DonnaBraquetDonna Braquet is Associate Professor and Biology Librarian at the University of Tennessee, Knoxville.  Since joining the faculty in 2004, Braquet has been instrumental in making progress for LGBTQ students, faculty, and staff on campus.  She was one of the founding members of the first advisory committee on campus in 2007--The Chancellor's Commission for LGBT People.   She also was the founding director of the OUTreach: LGBT & Ally Resource Center in 2010, which she continues to direct to this day.  In 2013 Braquet was offered a dual position appointment between the University Libraries and The Office of the Vice Chancellor for Diversity and works as the Vice Chancellor's special assistant.  In addition to these roles, Braquet also served on the Faculty Senate's Benefits and Professional Development Committee in which she lead the body to pass several resolutions calling for equal benefits for same-sex partners and spouses.  Braquet is excited to expand her career path into what she coins 'the higher ed trifecta'—part librarian, part faculty member, and part student affairs professional.

Tami Albin

TamiAlbinTami Albin is an Associate Librarian at the University of Kansas in the Center for Faculty/Staff Initiatives and Engagement. She is also the Director of “Under the Rainbow: Oral Histories of Gay, Lesbian, Bisexual, Transgender, and Queer People in Kansas.” She received her M.L.I.S. from the University of Western Ontario and her B.A.H. in Sociology and Women Studies from Trent University. She is presently working on a manuscript based on her oral history project, “Under the Rainbow.” Other areas of interest include cryptozoology, parapsychology, dinosaurs, and talking about her cats non-stop. Basically, she is a six year old boy.


Jessica Zaker

JessicaZakerJessica Zaker is the Central branch manager for the Sacramento Public Library and head coach of the Sac City Rollers roller derby league. She has been offering queer programming in Sacramento for the last 5 years and loves David Levithan so fervently, she has a word her gave her tattooed behind her ear.



Karen Sundheim

KarenSundheimKaren Sundheim has been the Program Manager for the James C. Hormel LGBT Center of San Francisco Public Library since early 2008. She is responsible for developing book, movie and archival collections on LGBT history and culture. She also creates programs and exhibitions to provide education on LGBT culture to the community. From 1999 – 2008 she was the manager of the Harvey Milk Memorial Branch Library of San Francisco Public Library.



Bleue Benton

BleueBentonBleue Benton, Oak Park Public Library's collection manager for ten years, created the Transgender Resource Collection in 2007. Now semi-retired, she continues to curate this collection and keeps working to become a better trans ally.




Martin Garnar

MartinGarnarMartin Garnar is the head of reference and instruction for the Dayton Memorial Library at Regis University (Denver, CO), where he holds the rank of Professor of Library Science.  Since 2005, he has taught professional principles and ethical issues for the University of Denver's LIS program, where he also teaches library instruction.  Martin is both the co-chair of and the GLBTRT liaison to the ALA Task Force on Equity, Diversity, and Inclusion.  At Regis, he has served as the faculty advisor to the Gender & Sexuality Alliance student group and co-teaches an acting class in the diversity core.  A frequent speaker at state, regional, and national events, Martin's presentations combine expertise, practical advice, and a healthy dash of humor.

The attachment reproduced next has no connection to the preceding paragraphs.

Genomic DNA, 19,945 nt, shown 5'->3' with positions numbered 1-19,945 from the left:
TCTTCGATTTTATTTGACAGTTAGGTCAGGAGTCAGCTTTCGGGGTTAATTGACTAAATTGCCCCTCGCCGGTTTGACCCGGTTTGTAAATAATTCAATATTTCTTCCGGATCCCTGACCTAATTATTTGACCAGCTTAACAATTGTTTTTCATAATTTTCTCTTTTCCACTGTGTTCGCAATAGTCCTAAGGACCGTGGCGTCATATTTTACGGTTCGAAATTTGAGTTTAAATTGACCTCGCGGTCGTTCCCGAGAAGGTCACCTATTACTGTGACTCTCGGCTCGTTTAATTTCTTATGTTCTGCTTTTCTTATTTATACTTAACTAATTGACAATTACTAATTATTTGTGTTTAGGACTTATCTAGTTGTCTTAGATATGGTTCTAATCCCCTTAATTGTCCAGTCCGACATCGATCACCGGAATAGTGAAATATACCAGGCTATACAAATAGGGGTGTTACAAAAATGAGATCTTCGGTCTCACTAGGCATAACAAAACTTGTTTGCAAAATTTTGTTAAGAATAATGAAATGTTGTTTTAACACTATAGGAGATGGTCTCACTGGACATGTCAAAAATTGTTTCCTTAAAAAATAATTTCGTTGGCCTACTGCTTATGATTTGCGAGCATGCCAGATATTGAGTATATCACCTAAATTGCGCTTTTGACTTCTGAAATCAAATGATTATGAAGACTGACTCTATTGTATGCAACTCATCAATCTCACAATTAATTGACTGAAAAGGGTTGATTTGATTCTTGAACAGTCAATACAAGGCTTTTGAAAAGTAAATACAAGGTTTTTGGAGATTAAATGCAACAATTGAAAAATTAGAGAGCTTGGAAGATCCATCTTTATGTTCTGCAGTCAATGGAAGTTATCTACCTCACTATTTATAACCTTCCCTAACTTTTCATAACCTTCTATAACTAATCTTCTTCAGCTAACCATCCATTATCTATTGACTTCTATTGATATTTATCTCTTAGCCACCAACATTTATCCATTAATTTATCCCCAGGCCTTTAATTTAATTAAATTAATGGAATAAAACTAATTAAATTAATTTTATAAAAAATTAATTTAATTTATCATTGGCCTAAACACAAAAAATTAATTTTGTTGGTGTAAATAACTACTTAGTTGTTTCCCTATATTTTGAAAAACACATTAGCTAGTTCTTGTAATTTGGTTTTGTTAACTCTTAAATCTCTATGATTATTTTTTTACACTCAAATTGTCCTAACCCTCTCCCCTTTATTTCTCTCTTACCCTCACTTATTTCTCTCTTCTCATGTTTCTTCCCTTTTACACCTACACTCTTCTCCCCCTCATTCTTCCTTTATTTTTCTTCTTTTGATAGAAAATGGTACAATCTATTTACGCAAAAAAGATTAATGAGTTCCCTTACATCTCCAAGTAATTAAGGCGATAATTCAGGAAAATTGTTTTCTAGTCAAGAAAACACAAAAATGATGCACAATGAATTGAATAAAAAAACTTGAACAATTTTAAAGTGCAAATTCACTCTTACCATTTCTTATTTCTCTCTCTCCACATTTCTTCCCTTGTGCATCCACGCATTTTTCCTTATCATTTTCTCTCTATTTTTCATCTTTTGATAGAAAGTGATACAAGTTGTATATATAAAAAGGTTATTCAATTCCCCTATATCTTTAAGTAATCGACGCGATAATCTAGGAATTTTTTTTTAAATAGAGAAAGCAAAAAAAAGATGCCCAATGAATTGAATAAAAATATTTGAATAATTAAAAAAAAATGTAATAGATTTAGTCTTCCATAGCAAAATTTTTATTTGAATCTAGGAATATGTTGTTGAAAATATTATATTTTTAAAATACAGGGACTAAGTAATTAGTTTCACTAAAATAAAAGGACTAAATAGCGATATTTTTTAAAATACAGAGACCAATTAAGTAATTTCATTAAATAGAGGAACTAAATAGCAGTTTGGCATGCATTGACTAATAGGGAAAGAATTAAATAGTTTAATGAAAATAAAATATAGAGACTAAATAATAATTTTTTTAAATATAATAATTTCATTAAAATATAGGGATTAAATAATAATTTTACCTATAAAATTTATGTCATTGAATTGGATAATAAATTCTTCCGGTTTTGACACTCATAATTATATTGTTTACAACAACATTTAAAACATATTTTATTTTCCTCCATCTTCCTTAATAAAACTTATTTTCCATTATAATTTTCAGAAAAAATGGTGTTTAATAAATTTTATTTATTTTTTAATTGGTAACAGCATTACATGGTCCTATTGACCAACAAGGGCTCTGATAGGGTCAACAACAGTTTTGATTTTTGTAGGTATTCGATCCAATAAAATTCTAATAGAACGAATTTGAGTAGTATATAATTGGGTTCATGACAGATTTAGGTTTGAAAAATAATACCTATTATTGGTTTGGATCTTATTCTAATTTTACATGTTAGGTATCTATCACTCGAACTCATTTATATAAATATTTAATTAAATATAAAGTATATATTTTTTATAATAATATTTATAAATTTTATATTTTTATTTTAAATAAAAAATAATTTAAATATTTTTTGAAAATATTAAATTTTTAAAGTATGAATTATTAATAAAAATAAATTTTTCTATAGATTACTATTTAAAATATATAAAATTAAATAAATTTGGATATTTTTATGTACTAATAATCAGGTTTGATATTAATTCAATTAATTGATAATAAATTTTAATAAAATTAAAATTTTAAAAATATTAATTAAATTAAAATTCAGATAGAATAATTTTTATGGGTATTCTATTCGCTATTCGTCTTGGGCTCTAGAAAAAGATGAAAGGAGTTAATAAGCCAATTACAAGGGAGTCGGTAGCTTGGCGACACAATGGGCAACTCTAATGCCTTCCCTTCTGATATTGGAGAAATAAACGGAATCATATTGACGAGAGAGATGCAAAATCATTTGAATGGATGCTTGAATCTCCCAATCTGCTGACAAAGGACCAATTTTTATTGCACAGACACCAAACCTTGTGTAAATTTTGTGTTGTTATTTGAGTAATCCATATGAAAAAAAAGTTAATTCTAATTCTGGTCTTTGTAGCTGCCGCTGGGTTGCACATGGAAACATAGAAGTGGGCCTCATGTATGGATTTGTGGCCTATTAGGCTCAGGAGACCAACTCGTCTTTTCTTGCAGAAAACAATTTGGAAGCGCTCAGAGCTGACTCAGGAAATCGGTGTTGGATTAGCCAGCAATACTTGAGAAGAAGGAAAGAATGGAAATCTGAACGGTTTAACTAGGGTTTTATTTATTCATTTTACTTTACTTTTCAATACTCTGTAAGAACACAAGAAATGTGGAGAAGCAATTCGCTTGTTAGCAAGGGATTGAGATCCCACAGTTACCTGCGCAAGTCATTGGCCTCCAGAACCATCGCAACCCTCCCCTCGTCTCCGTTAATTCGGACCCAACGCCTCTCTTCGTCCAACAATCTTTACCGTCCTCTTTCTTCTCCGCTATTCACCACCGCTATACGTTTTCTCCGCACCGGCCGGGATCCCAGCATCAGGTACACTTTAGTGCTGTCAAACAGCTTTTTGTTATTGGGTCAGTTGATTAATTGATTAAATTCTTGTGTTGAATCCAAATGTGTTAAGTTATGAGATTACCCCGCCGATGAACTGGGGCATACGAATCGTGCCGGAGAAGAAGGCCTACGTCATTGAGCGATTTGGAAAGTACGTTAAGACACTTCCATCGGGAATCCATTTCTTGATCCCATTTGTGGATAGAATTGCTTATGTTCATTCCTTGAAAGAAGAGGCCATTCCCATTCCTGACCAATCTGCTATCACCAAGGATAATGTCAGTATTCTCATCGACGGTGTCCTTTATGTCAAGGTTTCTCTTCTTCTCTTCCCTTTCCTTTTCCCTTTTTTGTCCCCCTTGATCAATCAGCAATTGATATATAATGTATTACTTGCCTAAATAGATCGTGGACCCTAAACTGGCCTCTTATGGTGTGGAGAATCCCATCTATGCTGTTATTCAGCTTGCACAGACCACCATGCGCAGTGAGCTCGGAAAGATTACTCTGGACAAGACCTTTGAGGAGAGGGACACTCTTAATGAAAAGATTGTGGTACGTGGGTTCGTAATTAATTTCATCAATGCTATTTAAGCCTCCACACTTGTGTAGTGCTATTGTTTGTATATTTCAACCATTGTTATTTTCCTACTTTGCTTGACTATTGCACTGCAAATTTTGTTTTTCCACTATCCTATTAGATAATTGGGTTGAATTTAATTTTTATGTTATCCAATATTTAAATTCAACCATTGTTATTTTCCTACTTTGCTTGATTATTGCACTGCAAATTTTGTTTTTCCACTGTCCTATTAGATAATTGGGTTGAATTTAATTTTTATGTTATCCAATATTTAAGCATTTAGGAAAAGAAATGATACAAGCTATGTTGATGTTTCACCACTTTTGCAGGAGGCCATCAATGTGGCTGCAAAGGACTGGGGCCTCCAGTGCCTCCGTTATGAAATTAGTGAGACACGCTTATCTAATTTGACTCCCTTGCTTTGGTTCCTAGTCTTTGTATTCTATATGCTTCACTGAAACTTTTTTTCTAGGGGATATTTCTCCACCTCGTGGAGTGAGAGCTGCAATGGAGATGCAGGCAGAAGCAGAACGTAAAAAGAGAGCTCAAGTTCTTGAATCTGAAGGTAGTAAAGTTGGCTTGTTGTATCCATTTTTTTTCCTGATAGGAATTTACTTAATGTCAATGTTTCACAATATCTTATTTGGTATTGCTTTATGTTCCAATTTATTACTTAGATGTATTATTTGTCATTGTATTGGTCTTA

Robert B. Ridinger

RobertBRidingerRobert B. Ridinger is a full professor in the University Libraries at Northern Illinois University and has been engaged in collecting, preserving and writing about the histories of the LGBT community and their primary sources since the 1980s. His publications range from The ADVOCATE Index, 1967-1982 and the anthology Speaking for Our Lives: Historic Speeches and Rhetoric for Gay and Lesbian Rights, 1892-2000 ( Haworth )  to the 2014 article Tracking the Rainbow: Recent Trends in LGBT Reference and Collection Development in Reference Reviews.  At NIU, he serves on the Presidential Commission on Sexual Orientation and Gender Identity.
Joy Millam

JoyMillamAs a Teacher Librarian at Valencia (CA) High School, Joy’s primary purpose is to support her students and staff; which means making sure that every student can find books and resources in her library with characters that they can relate to and connect. The library is truly a sanctuary for all kids and it is one of the main tenets of her mission to make sure that her library is a place where all students feel welcome and safe. Joy has served in many YALSA capacities, including Quick Picks, and the Printz and Nonfiction Award committees.


The Gay, Lesbian, Bisexual and Transgender Round Table of the American Library Association is committed to serving the information needs of the gay, lesbian, bisexual and transgender professional library community and the gay, lesbian, bisexual and transgender information and access needs of individuals at large. GLBTRT is committed to encouraging and supporting the free and necessary access to all information, as reflected by the missions of the American Library Association and democratic institutions.  The GLBTRT was founded in 1970 and is the world’s oldest professional organization for GLBT people.